In 1983, more women stayed at home than worked, so it was a novelty for a man to be a stay-at-home dad. Today, an estimated 1.4 million men are stay-at-home dads, and 7 million men are their children's primary caregiver. “Mr. Mom became part of the vernacular,” Donner told Newsweek. “Mr. Mom represented a segment of men who were at home dealing with the kids who, up until then, really hadn’t been heard from. That’s what really told me about the power of film, because it spoke for a lot of men. It also helped women, because I think that women sometimes, if you’re a housewife, you’re not really appreciated for what you do. This sort of made women feel better about what they did because they knew that men were understanding it.”

5. TODAY, “MR. MOM” IS CONSIDERED A PEJORATIVE TERM.

More than 30 years after the film’s release, stay-at-home dads feel the term “Mr. Mom” should die. The National At-Home Dad Network launched a campaign to terminate the phrase and instead have people refer to men as “Dad.” In 2014 Lake Superior State University voted to banish “Mr. Mom” from the lexicon.

“At least, the pop-culture image of the inept dad who wouldn’t know a diaper genie from a garbage disposal has begun to fade,” wrote The Wall Street Journal, after declaring “Mr. Mom is dead.”

6. TERI GARR DIDN’T KNOW IT WAS A MESSAGE MOVIE.

The movie redefined gender roles, but when the producers pitched the premise to Garr, they hid the plot reversal. “They just told me it was about a guy who does the work that a woman does, because it’s so easy,” she told The A.V. Club. “And I went, ‘Oh, yeah. Ha ha.’ It’s so easy. All the women I know who stay home and take care of their kids, they go, ‘Oh yeah, this is easy.’ Hmm.”

7. MARTIN MULL IMPROVISED THE “220, 221” LINE.

The quote everyone remembers from the movie comes from Jack, holding a chainsaw, standing next to Ron Richardson (Martin Mull) and discussing what kind of wiring Jack will use in renovating the house: “220, 221, whatever it takes,” Jack says.

“We’re doing the scene and it was okay,” Keaton told Esquire. “And I remember saying to the prop guy, ‘Go find me a chainsaw.’ When he comes back with it, he says, ‘You wanna wear these?’ And he holds up some goggles. I go, ‘Yeah.’ You know, they make me look crazy. And when Martin shows up, I know I should look under control, I’m not sweating it. I’m a dude. So we’re standing there, Martin pulls me aside and says, ‘You know what you ought to say? When I ask about the wiring, you oughta just deadpan: ‘220, 221.’ I died. It was perfect. I may have added ‘whatever it takes.’ But it was his.”

“That was a little ad-lib that we just threw in, but every carpenter or construction person I’ve ever worked with, they’re always quoting that line from Mr. Mom,” Mull told The A.V. Club.

8. MR. MOM OUTGROSSED HUGHES’S OTHER 1983 SUMMER MOVIE—VACATION.

Mr. Mom only opened on 126 screens on July 22, 1983, but managed to gross $947,197 during its opening weekend. Once the film went wide a month later to 1235 screens, it hit number one at the box office and spent five weeks at the top. By the end of its run, the film had grossed just shy of $65 million, making it the ninth highest-grossing film of 1983 (just between Staying Alive and Risky Business). National Lampoon’s Vacation, Hughes’s other film that summer, came out July 29 and ended its theatrical run with $61,399,552 (at its height, it showed on 1248 screens). Vacation finished the year in 11th place.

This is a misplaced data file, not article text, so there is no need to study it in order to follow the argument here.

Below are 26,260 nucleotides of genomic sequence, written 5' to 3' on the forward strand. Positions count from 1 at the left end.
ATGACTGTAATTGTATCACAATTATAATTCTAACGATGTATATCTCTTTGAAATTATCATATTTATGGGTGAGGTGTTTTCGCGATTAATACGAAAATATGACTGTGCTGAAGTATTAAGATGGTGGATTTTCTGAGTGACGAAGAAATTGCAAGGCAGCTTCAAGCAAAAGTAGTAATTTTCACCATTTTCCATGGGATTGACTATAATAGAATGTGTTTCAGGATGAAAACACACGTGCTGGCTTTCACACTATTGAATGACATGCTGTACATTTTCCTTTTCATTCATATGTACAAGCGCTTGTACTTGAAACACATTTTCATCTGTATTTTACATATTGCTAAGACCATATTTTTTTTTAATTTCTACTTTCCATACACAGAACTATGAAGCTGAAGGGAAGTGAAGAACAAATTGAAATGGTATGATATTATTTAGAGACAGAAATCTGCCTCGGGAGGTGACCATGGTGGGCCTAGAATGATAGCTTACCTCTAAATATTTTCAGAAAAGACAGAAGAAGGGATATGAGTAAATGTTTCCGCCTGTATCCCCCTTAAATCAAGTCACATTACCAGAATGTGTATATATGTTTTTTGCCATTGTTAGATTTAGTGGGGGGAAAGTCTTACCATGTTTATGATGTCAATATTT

9. THE MOVIE LED TO HUGHES BEING CALLED “A PURVEYOR OF HORNY SEX COMEDIES.”

During a 1986 interview with Seventeen magazine, Molly Ringwald asked the writer-director why he never showed teen sex in Sixteen Candles or The Breakfast Club. “In Sixteen Candles, I figured it would only be gratuitous to show Samantha and Jake in anything more than a kiss,” he said. “The kiss is the most beautiful moment. I was really amused when someone once called me a ‘purveyor of horny sex comedies.’ He listed The Breakfast Club and Mr. Mom in parentheses. I thought, ‘What kind of sex?’ Yes, in Mr. Mom there’s a baby in a bathtub and you see its bare butt.”

10. MR. MOM WAS MADE INTO A TV MOVIE AFTER ALL.

In the beginning, producers wanted Mr. Mom to be a TV movie, not a feature film. But a year after the film came out in theaters, ABC produced a TV movie called Mr. Mom, with the same characters and premise. Barry Van Dyke played Jack and Rebecca York played Caroline. A People magazine review of the movie stated: “They and their three kids are immediately likable … But it goes downhill from there as the script lobotomizes all its characters. Here’s a textbook case in how TV takes a cute idea—and a script that does have some good lines—and leeches the wit out of it.”

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Prepositions in Band Names